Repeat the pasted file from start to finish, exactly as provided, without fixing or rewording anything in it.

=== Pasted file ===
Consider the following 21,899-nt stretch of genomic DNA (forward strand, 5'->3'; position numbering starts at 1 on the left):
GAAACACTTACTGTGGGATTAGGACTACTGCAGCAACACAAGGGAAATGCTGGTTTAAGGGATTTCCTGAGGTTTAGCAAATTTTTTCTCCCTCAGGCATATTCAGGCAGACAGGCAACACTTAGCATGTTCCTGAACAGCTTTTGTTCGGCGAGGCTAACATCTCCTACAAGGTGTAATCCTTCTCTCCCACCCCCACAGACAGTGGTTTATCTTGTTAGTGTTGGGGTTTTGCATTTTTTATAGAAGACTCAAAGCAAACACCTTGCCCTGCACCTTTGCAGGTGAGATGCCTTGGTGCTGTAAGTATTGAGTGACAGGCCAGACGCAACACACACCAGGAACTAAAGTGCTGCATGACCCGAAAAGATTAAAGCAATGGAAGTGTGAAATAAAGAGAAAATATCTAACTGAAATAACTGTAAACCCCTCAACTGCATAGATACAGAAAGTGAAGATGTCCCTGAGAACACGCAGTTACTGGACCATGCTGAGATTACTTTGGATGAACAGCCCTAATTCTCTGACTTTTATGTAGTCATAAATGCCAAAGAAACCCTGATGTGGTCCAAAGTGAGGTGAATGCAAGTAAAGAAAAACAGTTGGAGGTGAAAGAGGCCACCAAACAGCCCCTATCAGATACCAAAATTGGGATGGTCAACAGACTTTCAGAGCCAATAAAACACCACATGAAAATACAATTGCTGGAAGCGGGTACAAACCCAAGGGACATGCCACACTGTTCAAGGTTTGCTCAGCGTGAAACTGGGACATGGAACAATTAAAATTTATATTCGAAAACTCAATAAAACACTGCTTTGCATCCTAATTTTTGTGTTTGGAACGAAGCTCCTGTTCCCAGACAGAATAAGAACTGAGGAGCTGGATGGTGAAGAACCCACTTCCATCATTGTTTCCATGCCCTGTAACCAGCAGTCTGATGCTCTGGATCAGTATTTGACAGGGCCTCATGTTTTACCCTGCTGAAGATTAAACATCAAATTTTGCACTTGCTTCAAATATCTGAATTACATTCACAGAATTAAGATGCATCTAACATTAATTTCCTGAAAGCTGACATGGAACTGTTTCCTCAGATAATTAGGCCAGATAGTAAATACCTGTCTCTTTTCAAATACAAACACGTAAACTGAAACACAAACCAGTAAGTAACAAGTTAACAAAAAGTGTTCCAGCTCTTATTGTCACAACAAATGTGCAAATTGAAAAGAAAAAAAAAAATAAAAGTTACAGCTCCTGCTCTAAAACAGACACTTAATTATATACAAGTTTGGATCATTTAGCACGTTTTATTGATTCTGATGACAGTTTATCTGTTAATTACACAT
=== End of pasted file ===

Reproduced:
Consider the following 21,899-nt stretch of genomic DNA (forward strand, 5'->3'; position numbering starts at 1 on the left):
GAAACACTTACTGTGGGATTAGGACTACTGCAGCAACACAAGGGAAATGCTGGTTTAAGGGATTTCCTGAGGTTTAGCAAATTTTTTCTCCCTCAGGCATATTCAGGCAGACAGGCAACACTTAGCATGTTCCTGAACAGCTTTTGTTCGGCGAGGCTAACATCTCCTACAAGGTGTAATCCTTCTCTCCCACCCCCACAGACAGTGGTTTATCTTGTTAGTGTTGGGGTTTTGCATTTTTTATAGAAGACTCAAAGCAAACACCTTGCCCTGCACCTTTGCAGGTGAGATGCCTTGGTGCTGTAAGTATTGAGTGACAGGCCAGACGCAACACACACCAGGAACTAAAGTGCTGCATGACCCGAAAAGATTAAAGCAATGGAAGTGTGAAATAAAGAGAAAATATCTAACTGAAATAACTGTAAACCCCTCAACTGCATAGATACAGAAAGTGAAGATGTCCCTGAGAACACGCAGTTACTGGACCATGCTGAGATTACTTTGGATGAACAGCCCTAATTCTCTGACTTTTATGTAGTCATAAATGCCAAAGAAACCCTGATGTGGTCCAAAGTGAGGTGAATGCAAGTAAAGAAAAACAGTTGGAGGTGAAAGAGGCCACCAAACAGCCCCTATCAGATACCAAAATTGGGATGGTCAACAGACTTTCAGAGCCAATAAAACACCACATGAAAATACAATTGCTGGAAGCGGGTACAAACCCAAGGGACATGCCACACTGTTCAAGGTTTGCTCAGCGTGAAACTGGGACATGGAACAATTAAAATTTATATTCGAAAACTCAATAAAACACTGCTTTGCATCCTAATTTTTGTGTTTGGAACGAAGCTCCTGTTCCCAGACAGAATAAGAACTGAGGAGCTGGATGGTGAAGAACCCACTTCCATCATTGTTTCCATGCCCTGTAACCAGCAGTCTGATGCTCTGGATCAGTATTTGACAGGGCCTCATGTTTTACCCTGCTGAAGATTAAACATCAAATTTTGCACTTGCTTCAAATATCTGAATTACATTCACAGAATTAAGATGCATCTAACATTAATTTCCTGAAAGCTGACATGGAACTGTTTCCTCAGATAATTAGGCCAGATAGTAAATACCTGTCTCTTTTCAAATACAAACACGTAAACTGAAACACAAACCAGTAAGTAACAAGTTAACAAAAAGTGTTCCAGCTCTTATTGTCACAACAAATGTGCAAATTGAAAAGAAAAAAAAAAATAAAAGTTACAGCTCCTGCTCTAAAACAGACACTTAATTATATACAAGTTTGGATCATTTAGCACGTTTTATTGATTCTGATGACAGTTTATCTGTTAATTACACAT